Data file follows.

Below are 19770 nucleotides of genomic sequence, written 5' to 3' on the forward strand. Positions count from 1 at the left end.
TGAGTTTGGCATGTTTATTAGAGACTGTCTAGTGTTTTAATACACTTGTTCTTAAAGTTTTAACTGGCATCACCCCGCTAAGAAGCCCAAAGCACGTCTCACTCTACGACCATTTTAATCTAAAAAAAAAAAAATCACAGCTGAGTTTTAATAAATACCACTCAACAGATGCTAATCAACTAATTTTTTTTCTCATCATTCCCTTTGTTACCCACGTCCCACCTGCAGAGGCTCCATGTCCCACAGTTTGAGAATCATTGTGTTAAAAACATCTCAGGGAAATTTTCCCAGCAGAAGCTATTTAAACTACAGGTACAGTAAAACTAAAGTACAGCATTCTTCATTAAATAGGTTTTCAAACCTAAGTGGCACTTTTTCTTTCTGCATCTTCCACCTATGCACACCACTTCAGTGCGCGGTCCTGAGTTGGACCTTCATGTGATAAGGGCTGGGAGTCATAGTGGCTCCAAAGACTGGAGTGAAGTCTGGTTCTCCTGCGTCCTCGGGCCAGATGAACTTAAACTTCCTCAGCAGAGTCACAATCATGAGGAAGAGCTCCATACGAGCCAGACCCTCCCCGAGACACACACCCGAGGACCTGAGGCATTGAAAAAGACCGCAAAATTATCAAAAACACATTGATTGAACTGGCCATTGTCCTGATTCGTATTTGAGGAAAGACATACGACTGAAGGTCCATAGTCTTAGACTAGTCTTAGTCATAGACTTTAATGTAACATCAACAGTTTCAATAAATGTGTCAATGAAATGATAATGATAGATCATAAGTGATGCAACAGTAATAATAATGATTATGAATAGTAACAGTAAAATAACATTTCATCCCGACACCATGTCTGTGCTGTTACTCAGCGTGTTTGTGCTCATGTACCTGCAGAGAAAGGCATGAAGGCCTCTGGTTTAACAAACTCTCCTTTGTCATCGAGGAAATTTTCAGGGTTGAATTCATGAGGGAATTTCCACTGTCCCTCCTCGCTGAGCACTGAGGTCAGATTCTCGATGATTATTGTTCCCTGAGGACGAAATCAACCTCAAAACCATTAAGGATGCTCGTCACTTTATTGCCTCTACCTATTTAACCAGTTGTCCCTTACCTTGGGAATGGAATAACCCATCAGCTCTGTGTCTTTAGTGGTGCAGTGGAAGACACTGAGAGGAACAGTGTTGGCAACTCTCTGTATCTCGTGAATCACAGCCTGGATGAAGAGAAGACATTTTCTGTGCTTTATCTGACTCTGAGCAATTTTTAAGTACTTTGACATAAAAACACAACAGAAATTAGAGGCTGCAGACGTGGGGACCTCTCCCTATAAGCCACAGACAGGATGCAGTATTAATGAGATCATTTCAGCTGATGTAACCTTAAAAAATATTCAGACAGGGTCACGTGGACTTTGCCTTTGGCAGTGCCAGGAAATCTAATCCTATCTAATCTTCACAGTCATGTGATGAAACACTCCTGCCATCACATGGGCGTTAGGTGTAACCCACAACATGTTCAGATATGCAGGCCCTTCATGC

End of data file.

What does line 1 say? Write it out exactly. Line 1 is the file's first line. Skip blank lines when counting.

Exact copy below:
Below are 19770 nucleotides of genomic sequence, written 5' to 3' on the forward strand. Positions count from 1 at the left end.